When you tow a travel trailer or fifth wheel on the road, you experience challenges that you will not encounter in a car, SUV or pickup when not towing.
Towing a travel trailer or fifth wheel is a responsibility you should undertake with great care, and safety should be your first concern. While towing a travel trailer or fifth wheel, an accident can have greater consequences than one with a small car.
Consider the following safety tips each time you tow your fifth wheel RV or travel trailer.
General RV Towing Tips for Travel Trailer and Fifth Wheel
- Use a hitch system designed and rated for the trailer you are towing. Know how to use it properly.
- Before you leave on a trip, remember to check routes and restrictions on bridges and tunnels.
- If you are new to RV towing, take time to practice towing your travel trailer or fifth wheel before driving on main roads.
- Most seasoned RVers recommend finding a large vacant lot and setting up some traffic cones to practice turning and backing.
- Never allow anyone to ride in or on the travel trailer.
- Before leaving on a trip, remember to check routes and restrictions on bridges and tunnels.
Use the trailer hitch system the manufacturer recommends for towing.
- Driving at moderate speeds will place less strain on your tow vehicle and RV trailer. Trailer instability (sway) is more likely to occur as speed increases.
- Avoid sudden stops and starts that can cause skidding, sliding, or jackknifing.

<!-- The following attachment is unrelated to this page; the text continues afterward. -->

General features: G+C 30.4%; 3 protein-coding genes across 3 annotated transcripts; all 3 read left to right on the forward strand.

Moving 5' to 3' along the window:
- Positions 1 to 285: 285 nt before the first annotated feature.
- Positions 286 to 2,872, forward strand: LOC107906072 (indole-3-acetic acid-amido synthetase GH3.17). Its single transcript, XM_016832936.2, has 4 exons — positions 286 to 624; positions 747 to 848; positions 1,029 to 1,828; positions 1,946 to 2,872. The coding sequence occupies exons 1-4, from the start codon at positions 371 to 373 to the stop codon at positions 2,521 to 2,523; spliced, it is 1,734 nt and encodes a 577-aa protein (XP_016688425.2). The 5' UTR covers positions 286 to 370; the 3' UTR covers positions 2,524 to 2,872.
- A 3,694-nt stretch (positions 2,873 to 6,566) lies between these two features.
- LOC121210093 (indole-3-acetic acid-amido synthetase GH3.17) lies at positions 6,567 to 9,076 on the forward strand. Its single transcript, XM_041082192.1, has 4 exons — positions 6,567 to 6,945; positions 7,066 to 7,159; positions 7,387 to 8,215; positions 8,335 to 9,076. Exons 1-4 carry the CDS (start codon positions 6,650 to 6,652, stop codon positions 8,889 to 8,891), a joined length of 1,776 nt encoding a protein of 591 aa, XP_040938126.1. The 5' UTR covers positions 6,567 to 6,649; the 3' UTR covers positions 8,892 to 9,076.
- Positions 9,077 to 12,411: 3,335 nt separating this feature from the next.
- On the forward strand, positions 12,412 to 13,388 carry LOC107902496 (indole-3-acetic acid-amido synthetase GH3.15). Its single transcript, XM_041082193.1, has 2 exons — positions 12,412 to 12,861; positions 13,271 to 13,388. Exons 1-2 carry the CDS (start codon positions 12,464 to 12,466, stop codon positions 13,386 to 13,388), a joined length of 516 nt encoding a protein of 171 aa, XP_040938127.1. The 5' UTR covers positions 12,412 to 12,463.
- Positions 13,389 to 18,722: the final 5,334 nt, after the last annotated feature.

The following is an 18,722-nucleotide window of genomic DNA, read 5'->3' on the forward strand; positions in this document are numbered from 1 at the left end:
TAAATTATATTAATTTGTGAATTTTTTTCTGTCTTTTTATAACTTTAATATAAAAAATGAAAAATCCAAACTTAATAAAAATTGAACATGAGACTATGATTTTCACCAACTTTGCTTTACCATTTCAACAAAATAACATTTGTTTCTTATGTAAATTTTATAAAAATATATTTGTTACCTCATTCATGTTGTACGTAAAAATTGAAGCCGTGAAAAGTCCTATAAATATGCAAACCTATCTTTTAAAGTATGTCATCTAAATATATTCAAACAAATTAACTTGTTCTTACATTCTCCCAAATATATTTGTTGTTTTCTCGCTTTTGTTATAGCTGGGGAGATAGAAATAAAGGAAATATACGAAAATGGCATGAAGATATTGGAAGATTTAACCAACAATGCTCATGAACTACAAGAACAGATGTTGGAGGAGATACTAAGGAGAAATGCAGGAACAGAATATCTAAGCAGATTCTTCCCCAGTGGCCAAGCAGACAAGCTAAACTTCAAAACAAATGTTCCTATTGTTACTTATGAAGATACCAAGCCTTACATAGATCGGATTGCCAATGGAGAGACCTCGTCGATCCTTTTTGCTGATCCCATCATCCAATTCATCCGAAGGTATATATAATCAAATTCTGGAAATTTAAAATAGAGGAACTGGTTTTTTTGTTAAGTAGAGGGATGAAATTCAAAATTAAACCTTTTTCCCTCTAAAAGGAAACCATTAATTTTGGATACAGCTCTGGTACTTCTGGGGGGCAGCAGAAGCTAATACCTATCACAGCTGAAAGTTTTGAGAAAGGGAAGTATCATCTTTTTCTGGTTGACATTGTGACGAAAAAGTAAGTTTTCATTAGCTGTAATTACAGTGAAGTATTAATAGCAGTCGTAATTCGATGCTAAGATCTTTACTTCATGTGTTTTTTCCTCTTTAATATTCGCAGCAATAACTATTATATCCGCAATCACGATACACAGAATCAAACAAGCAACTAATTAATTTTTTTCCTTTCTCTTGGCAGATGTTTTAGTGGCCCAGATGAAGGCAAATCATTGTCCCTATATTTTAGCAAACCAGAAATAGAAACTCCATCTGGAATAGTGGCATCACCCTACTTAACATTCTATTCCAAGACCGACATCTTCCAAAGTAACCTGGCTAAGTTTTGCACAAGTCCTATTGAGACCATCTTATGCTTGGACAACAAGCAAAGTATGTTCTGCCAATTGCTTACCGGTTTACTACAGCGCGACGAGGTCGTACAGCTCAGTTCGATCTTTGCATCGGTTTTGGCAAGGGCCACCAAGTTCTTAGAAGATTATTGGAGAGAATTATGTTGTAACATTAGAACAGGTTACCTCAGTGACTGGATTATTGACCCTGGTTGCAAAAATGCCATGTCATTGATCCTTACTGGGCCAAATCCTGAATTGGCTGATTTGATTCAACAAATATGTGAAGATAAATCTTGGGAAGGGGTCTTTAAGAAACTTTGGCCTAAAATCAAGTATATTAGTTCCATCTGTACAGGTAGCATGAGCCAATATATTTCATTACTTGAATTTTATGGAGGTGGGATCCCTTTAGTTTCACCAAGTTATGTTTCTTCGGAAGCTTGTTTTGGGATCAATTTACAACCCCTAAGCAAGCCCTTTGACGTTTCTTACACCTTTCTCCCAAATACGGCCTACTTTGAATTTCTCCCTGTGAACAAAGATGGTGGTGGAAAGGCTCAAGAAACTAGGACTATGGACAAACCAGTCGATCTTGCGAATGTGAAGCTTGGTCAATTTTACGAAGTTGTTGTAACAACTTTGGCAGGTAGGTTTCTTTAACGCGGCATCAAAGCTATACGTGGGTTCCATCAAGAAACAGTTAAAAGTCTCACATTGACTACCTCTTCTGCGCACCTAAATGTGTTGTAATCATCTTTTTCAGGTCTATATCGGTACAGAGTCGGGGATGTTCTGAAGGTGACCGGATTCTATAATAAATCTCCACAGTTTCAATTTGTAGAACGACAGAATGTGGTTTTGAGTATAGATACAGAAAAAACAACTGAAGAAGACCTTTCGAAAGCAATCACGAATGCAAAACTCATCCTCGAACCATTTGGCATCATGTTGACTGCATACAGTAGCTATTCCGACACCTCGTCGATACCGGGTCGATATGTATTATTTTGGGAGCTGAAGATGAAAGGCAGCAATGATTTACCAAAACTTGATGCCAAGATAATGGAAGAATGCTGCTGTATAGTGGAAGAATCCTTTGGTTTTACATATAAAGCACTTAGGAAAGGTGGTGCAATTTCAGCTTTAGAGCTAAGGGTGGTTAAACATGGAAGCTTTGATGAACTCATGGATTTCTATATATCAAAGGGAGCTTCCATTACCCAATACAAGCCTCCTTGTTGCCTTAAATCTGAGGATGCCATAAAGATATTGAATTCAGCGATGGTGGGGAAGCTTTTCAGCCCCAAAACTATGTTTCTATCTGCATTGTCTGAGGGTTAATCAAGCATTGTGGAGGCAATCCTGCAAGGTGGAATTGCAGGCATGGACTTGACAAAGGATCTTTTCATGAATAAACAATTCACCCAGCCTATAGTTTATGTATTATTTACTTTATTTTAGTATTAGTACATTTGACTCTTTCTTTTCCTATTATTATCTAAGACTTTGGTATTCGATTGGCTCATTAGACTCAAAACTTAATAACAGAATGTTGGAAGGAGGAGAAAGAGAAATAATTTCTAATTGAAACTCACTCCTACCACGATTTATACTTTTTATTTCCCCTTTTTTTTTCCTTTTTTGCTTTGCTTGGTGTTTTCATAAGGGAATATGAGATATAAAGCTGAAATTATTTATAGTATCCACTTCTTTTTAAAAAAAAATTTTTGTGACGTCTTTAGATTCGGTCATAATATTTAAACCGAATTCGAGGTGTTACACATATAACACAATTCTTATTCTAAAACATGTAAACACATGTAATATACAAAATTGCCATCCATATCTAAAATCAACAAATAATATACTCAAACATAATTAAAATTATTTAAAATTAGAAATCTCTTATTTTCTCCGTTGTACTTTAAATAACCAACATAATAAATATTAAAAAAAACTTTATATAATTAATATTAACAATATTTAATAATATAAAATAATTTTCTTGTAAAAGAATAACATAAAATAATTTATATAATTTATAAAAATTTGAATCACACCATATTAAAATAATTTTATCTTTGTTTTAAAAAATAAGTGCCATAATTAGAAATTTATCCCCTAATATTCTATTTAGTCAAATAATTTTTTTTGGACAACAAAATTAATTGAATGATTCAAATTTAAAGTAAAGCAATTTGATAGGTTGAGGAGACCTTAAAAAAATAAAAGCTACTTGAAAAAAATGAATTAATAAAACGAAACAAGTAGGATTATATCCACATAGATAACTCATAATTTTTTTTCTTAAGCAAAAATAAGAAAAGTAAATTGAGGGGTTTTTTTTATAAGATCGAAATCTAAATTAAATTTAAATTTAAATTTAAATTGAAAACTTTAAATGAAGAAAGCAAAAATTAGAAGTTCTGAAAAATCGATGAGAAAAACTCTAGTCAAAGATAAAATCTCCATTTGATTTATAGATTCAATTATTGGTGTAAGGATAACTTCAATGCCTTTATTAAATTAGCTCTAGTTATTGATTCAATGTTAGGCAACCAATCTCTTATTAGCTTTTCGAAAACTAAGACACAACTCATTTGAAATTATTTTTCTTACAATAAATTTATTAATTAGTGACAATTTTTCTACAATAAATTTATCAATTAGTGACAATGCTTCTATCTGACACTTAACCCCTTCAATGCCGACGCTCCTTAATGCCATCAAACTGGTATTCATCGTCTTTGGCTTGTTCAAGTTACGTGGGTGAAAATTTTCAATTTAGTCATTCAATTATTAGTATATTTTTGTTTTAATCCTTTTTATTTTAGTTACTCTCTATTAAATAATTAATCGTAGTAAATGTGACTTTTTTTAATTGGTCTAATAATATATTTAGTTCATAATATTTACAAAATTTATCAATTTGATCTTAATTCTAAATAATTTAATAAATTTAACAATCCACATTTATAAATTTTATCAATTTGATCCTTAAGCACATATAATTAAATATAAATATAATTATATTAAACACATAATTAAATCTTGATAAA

- Avoid sudden steering maneuvers that might create sway or undue side force on the travel trailer. Fifth wheels are less susceptible to side force sway, but you should still be aware of the possibility.
- Slow down when traveling over bumpy roads, railroad crossings, and ditches.
- Make wider turns at curves and corners. Because your trailer’s wheels are closer to the inside of a turn than the wheels of your tow vehicle, they are more likely to hit or ride up over curbs.
Parking a Fifth Wheel or Travel Trailer.
- Try to avoid parking on grades. If possible, have someone outside to guide you as you Park. Once stopped, but before shifting into Park, have someone place blocks on the downhill side of the trailer wheels. Apply the parking brake, shift into Park, and remove your foot from the brake pedal. Following this parking sequence is necessary to ensure your vehicle does not become locked in Park because of extra load on the transmission. For manual transmissions, apply the parking brake and then turn the vehicle off in either first or reverse gear.
- Place blocks at the front and rear of the trailer tires to ensure that the trailer does not roll away when the trailer hitch coupling is released.
- An unbalanced load may cause the tongue to lift off the hitch; before uncoupling, place jack stands under the rear of the trailer to prevent damage.
Backing Up Your Fifth Wheel or Travel Trailer